6. Closely analyze legacy processes.

Another major challenge for companies transitioning to DevOps is figuring out how it will impact legacy processes. Transitioning legacy processes to DevOps is complicated, with a high initial cost of transformation that doesn’t always offer the best return on investment. The key is to take a look at the application and evaluate how long it will be around in its current state. Is it worth creating a DevOps process around the legacy application, or is it better to invest in decommissioning or modernizing and rebuilding that application because it will only be around for a year or two?

Answering that question requires companies to take a look at the full path of data from the customer all the way to internal systems and back out. What dependencies does that data have and what are the areas that can be optimized the most at the lowest cost? If a mobile app, for example, has been created using DevOps processes but still connects to a legacy system that uses waterfall-type development, there is likely something that can be done to optimize that process.

7. Build APIs to maintain functionality while migrating back-end systems.

Updating back-end systems is another key aspect of DevOps. However, this can also be challenging, as the migration process needs to be performed carefully to make sure there is no loss in functionality. Addressing this issue goes back to making changes to the development architecture. Companies, for example, can create API’s for legacy applications and break their large monolithic applications into smaller ones. This will allow these applications to be more easily connected to new customer facing-applications and simplify the process of moving business logic from large, legacy monolithic applications out into the API itself. In doing so, the product becomes unhinged and can operate independently in smaller units that speak via API to each other. This additional layer makes the migration process easier and, in most cases, much more seamless.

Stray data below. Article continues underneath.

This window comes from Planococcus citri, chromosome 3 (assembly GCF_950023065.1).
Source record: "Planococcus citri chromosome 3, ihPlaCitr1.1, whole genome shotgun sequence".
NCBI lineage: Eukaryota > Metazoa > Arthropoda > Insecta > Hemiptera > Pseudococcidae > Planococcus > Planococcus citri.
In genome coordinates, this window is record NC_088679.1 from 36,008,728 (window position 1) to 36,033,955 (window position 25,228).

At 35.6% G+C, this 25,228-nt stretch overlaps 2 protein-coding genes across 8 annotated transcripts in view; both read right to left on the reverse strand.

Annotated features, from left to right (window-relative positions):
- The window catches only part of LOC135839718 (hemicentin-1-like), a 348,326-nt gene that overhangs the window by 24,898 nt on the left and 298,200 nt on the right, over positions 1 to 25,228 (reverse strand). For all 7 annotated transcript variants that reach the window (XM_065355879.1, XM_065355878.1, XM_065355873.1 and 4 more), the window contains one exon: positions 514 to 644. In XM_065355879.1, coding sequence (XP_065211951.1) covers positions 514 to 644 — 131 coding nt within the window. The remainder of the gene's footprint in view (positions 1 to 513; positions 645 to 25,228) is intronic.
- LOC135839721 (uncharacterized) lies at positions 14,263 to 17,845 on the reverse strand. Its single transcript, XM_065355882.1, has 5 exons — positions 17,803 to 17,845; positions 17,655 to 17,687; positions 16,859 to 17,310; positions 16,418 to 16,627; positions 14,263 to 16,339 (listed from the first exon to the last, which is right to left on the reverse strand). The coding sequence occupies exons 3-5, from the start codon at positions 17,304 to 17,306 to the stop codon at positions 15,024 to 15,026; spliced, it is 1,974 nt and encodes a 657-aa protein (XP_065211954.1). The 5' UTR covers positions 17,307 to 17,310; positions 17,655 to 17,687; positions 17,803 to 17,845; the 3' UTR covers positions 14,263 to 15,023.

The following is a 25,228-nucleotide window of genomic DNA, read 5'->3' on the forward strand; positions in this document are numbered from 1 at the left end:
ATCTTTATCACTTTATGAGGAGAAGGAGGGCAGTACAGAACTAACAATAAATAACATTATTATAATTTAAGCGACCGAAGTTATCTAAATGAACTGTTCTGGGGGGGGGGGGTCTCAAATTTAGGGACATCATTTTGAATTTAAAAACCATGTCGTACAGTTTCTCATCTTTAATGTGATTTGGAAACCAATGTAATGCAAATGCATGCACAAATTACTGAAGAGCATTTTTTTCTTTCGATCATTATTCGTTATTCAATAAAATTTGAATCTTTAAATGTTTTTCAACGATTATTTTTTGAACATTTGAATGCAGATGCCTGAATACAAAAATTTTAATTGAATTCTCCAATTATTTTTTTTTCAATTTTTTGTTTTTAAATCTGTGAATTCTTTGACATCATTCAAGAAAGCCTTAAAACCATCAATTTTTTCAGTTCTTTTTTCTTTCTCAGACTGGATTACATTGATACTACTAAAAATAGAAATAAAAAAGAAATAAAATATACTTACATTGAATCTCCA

Like any transition, the move to DevOps will take time, effort, and some trial and error. However, research continues to show that the business payoffs are well worth it. With a few key strategies in place, companies can successfully implement DevOps practices and start reaping the bottom-line rewards that continuous integration and continuous delivery offer.

Tricentis qTest Pulse is a testing application designed specifically for development teams practicing continuous testing within their DevOps pipeline. Tricentis qTest Pulse integrates with the most popular DevOps tools on the market including GitHub, Jira and Jenkins, enabling development teams to deliver high-quality software with every release.